An open adoption is when a prospective birth mother voluntarily places her baby for adoption with an adoptive family and the parties agree to continue communication after placement.
Kansas and Missouri open adoptions vary in their terms of agreement. The post-placement agreement will be outlined before placement to ensure that all parties are on the same page. The post-placement agreement may include frequency of contact and types of contact. Frequency and type of contact depend upon the preferences and circumstances of the birth mother and the adoptive parents. It will also be important to keep in mind that while this document guides birth mothers and adoptive families, that does not necessarily mean that it is set in stone. As the child grows up, and circumstances and situations evolve, a birth mother and the adoptive parents may desire to change frequency and type of contact in their open adoption.
The opposite of an open adoption is a closed adoption. A closed adoption is an adoption in which there is no communication or contact between the birth mother and her birth child during his or her upbringing. The birth child may decide at age 18 to open adoption records and contact his or her birth mother. However, the child will not have access to his or her birth mother’s information until then.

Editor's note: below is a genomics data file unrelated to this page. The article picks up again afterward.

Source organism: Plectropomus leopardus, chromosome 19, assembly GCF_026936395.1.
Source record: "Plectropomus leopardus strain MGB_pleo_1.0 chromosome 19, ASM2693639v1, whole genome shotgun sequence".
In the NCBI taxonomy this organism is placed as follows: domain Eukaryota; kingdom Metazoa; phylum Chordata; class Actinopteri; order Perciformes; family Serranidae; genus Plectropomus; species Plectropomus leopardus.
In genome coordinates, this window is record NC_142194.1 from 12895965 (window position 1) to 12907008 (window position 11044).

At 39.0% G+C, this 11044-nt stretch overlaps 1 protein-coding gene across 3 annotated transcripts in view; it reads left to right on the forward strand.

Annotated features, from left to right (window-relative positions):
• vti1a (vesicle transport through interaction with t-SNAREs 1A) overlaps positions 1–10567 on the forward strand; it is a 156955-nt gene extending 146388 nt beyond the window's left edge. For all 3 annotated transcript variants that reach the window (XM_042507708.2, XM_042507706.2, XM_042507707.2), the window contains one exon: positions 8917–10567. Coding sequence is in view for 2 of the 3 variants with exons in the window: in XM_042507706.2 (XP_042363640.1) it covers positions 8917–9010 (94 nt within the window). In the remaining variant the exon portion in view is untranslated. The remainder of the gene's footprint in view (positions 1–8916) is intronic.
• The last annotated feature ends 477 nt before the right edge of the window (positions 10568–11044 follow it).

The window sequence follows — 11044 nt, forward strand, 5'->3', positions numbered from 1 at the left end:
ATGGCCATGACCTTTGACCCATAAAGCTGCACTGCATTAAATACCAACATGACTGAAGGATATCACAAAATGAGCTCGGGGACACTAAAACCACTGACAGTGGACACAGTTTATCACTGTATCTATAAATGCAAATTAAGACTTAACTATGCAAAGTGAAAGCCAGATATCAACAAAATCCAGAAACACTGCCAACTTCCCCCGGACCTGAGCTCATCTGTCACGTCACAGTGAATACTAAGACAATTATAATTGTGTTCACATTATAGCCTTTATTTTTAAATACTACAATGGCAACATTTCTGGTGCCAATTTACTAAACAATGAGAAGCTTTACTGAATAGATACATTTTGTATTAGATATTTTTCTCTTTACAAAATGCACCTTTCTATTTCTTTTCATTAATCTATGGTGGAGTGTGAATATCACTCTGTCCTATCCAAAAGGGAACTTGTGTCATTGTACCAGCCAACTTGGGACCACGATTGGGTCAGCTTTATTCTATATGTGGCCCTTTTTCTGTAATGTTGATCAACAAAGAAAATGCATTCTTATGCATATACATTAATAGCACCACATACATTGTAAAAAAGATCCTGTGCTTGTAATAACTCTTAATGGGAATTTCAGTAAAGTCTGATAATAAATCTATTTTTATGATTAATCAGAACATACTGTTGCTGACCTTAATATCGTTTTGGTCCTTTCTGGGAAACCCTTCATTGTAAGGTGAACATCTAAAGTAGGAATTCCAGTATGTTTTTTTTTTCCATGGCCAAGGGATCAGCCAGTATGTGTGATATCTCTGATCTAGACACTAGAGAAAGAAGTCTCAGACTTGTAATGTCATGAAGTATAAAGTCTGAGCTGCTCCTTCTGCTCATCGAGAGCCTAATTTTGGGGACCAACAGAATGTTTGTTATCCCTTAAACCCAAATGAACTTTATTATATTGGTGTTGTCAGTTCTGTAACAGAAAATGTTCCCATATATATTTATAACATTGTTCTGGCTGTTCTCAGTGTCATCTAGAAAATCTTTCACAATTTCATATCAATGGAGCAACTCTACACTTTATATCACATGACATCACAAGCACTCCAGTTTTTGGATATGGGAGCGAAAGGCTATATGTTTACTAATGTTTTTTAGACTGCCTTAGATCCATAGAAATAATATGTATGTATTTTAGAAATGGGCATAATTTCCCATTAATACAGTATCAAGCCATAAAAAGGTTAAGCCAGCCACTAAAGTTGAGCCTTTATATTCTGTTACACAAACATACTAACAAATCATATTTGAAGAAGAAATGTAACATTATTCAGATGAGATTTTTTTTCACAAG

Closed adoptions were very popular for a long time in history, as society believed that contact between a birth mother and her child could be harmful to both parties, especially the child. However, recent research is evolving to change the desired post-placement agreement to be at least semi-open. The benefits to continued contact for both the birth mother and the child outweigh the previous fears that society had regarding open adoption.
A semi-open adoption agreement means that personal information is kept confidential and post-placement contact is mediated by the adoption professional. A birth mother may want to have some level of contact with her birth child, but not want any identifying information to be revealed. Perhaps she only wants pictures and updates of her child but doesn’t desire direct contact with the adoptive family. In this case, an adoption professional would mediate that relationship and maintain the privacy of all parties. This is a great option for a woman who has chosen adoption, but doesn’t want an open relationship with her child and his or her family.
Neither option is right or wrong – it’s a choice! And it’s agreed upon with BOTH parties, the birth parents and adoptive parents before finalization. We have found that often the openness of an adoption can change, grow, or diminish over time. Again, it will be up to the brith parents and adoptive parents how much or how little openness in the relationship.